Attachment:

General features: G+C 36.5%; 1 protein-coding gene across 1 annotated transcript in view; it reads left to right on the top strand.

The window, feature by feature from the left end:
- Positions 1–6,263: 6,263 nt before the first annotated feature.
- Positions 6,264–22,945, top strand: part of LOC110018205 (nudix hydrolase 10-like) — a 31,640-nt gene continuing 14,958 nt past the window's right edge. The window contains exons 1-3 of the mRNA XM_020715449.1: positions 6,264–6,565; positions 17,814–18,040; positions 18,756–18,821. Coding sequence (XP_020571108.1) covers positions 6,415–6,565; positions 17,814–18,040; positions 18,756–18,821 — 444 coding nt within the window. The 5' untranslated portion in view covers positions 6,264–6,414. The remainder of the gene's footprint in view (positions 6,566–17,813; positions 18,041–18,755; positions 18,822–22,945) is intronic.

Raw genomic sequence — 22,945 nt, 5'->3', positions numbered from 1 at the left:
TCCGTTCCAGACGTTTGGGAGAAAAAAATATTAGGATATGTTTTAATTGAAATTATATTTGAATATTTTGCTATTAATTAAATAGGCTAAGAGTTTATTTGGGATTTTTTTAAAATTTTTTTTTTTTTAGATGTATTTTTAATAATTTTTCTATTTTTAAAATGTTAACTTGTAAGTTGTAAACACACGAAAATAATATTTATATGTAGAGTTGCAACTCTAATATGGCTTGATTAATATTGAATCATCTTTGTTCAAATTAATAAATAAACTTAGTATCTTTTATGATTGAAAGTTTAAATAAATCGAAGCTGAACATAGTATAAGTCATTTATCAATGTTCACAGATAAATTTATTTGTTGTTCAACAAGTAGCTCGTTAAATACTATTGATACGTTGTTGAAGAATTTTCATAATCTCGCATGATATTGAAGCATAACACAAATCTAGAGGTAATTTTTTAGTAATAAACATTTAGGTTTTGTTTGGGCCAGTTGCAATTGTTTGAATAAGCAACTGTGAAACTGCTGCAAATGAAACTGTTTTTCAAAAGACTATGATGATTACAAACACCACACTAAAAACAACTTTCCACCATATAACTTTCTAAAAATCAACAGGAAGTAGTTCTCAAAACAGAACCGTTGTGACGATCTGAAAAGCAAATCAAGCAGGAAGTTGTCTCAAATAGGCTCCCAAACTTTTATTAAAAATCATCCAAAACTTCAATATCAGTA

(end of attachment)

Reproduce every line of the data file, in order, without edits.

General features: G+C 36.5%; 1 protein-coding gene across 1 annotated transcript in view; it reads left to right on the top strand.

The window, feature by feature from the left end:
- Positions 1–6,263: 6,263 nt before the first annotated feature.
- Positions 6,264–22,945, top strand: part of LOC110018205 (nudix hydrolase 10-like) — a 31,640-nt gene continuing 14,958 nt past the window's right edge. The window contains exons 1-3 of the mRNA XM_020715449.1: positions 6,264–6,565; positions 17,814–18,040; positions 18,756–18,821. Coding sequence (XP_020571108.1) covers positions 6,415–6,565; positions 17,814–18,040; positions 18,756–18,821 — 444 coding nt within the window. The 5' untranslated portion in view covers positions 6,264–6,414. The remainder of the gene's footprint in view (positions 6,566–17,813; positions 18,041–18,755; positions 18,822–22,945) is intronic.

Raw genomic sequence — 22,945 nt, 5'->3', positions numbered from 1 at the left:
TCCGTTCCAGACGTTTGGGAGAAAAAAATATTAGGATATGTTTTAATTGAAATTATATTTGAATATTTTGCTATTAATTAAATAGGCTAAGAGTTTATTTGGGATTTTTTTAAAATTTTTTTTTTTTTAGATGTATTTTTAATAATTTTTCTATTTTTAAAATGTTAACTTGTAAGTTGTAAACACACGAAAATAATATTTATATGTAGAGTTGCAACTCTAATATGGCTTGATTAATATTGAATCATCTTTGTTCAAATTAATAAATAAACTTAGTATCTTTTATGATTGAAAGTTTAAATAAATCGAAGCTGAACATAGTATAAGTCATTTATCAATGTTCACAGATAAATTTATTTGTTGTTCAACAAGTAGCTCGTTAAATACTATTGATACGTTGTTGAAGAATTTTCATAATCTCGCATGATATTGAAGCATAACACAAATCTAGAGGTAATTTTTTAGTAATAAACATTTAGGTTTTGTTTGGGCCAGTTGCAATTGTTTGAATAAGCAACTGTGAAACTGCTGCAAATGAAACTGTTTTTCAAAAGACTATGATGATTACAAACACCACACTAAAAACAACTTTCCACCATATAACTTTCTAAAAATCAACAGGAAGTAGTTCTCAAAACAGAACCGTTGTGACGATCTGAAAAGCAAATCAAGCAGGAAGTTGTCTCAAATAGGCTCCCAAACTTTTATTAAAAATCATCCAAAACTTCAATATCAGTA